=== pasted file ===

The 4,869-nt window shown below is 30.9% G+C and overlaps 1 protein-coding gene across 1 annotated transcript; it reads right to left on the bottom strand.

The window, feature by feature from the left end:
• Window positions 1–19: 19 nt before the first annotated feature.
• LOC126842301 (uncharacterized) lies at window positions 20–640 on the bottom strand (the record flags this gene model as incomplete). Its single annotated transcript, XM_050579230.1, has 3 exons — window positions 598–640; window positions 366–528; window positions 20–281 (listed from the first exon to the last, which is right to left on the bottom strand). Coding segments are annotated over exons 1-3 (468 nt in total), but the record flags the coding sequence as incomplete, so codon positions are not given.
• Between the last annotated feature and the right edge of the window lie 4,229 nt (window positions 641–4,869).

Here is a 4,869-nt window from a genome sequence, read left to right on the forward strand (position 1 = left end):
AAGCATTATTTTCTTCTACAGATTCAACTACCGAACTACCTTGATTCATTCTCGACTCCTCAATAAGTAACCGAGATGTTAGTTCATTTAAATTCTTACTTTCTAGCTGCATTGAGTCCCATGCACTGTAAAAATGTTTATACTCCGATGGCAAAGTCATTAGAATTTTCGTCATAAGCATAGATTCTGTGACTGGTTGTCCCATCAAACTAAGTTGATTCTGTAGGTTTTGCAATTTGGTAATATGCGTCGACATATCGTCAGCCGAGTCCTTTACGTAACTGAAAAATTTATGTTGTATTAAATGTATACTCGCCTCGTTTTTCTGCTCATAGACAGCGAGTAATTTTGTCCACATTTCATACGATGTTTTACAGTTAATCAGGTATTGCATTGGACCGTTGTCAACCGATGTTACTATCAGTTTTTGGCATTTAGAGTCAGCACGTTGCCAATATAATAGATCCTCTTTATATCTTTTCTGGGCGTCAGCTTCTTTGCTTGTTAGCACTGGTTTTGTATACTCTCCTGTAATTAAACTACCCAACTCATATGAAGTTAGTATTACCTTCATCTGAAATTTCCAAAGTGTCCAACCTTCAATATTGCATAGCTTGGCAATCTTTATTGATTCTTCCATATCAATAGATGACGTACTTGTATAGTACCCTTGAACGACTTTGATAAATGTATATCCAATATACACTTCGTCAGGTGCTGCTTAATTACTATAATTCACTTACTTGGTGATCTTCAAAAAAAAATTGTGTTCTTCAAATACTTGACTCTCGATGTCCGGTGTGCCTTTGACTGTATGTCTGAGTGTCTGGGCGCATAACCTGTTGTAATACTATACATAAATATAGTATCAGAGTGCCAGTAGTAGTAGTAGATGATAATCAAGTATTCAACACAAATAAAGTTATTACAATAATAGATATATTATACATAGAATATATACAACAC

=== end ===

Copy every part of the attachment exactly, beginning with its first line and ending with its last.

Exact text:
The 4,869-nt window shown below is 30.9% G+C and overlaps 1 protein-coding gene across 1 annotated transcript; it reads right to left on the bottom strand.

The window, feature by feature from the left end:
• Window positions 1–19: 19 nt before the first annotated feature.
• LOC126842301 (uncharacterized) lies at window positions 20–640 on the bottom strand (the record flags this gene model as incomplete). Its single annotated transcript, XM_050579230.1, has 3 exons — window positions 598–640; window positions 366–528; window positions 20–281 (listed from the first exon to the last, which is right to left on the bottom strand). Coding segments are annotated over exons 1-3 (468 nt in total), but the record flags the coding sequence as incomplete, so codon positions are not given.
• Between the last annotated feature and the right edge of the window lie 4,229 nt (window positions 641–4,869).

Here is a 4,869-nt window from a genome sequence, read left to right on the forward strand (position 1 = left end):
AAGCATTATTTTCTTCTACAGATTCAACTACCGAACTACCTTGATTCATTCTCGACTCCTCAATAAGTAACCGAGATGTTAGTTCATTTAAATTCTTACTTTCTAGCTGCATTGAGTCCCATGCACTGTAAAAATGTTTATACTCCGATGGCAAAGTCATTAGAATTTTCGTCATAAGCATAGATTCTGTGACTGGTTGTCCCATCAAACTAAGTTGATTCTGTAGGTTTTGCAATTTGGTAATATGCGTCGACATATCGTCAGCCGAGTCCTTTACGTAACTGAAAAATTTATGTTGTATTAAATGTATACTCGCCTCGTTTTTCTGCTCATAGACAGCGAGTAATTTTGTCCACATTTCATACGATGTTTTACAGTTAATCAGGTATTGCATTGGACCGTTGTCAACCGATGTTACTATCAGTTTTTGGCATTTAGAGTCAGCACGTTGCCAATATAATAGATCCTCTTTATATCTTTTCTGGGCGTCAGCTTCTTTGCTTGTTAGCACTGGTTTTGTATACTCTCCTGTAATTAAACTACCCAACTCATATGAAGTTAGTATTACCTTCATCTGAAATTTCCAAAGTGTCCAACCTTCAATATTGCATAGCTTGGCAATCTTTATTGATTCTTCCATATCAATAGATGACGTACTTGTATAGTACCCTTGAACGACTTTGATAAATGTATATCCAATATACACTTCGTCAGGTGCTGCTTAATTACTATAATTCACTTACTTGGTGATCTTCAAAAAAAAATTGTGTTCTTCAAATACTTGACTCTCGATGTCCGGTGTGCCTTTGACTGTATGTCTGAGTGTCTGGGCGCATAACCTGTTGTAATACTATACATAAATATAGTATCAGAGTGCCAGTAGTAGTAGTAGATGATAATCAAGTATTCAACACAAATAAAGTTATTACAATAATAGATATATTATACATAGAATATATACAACAC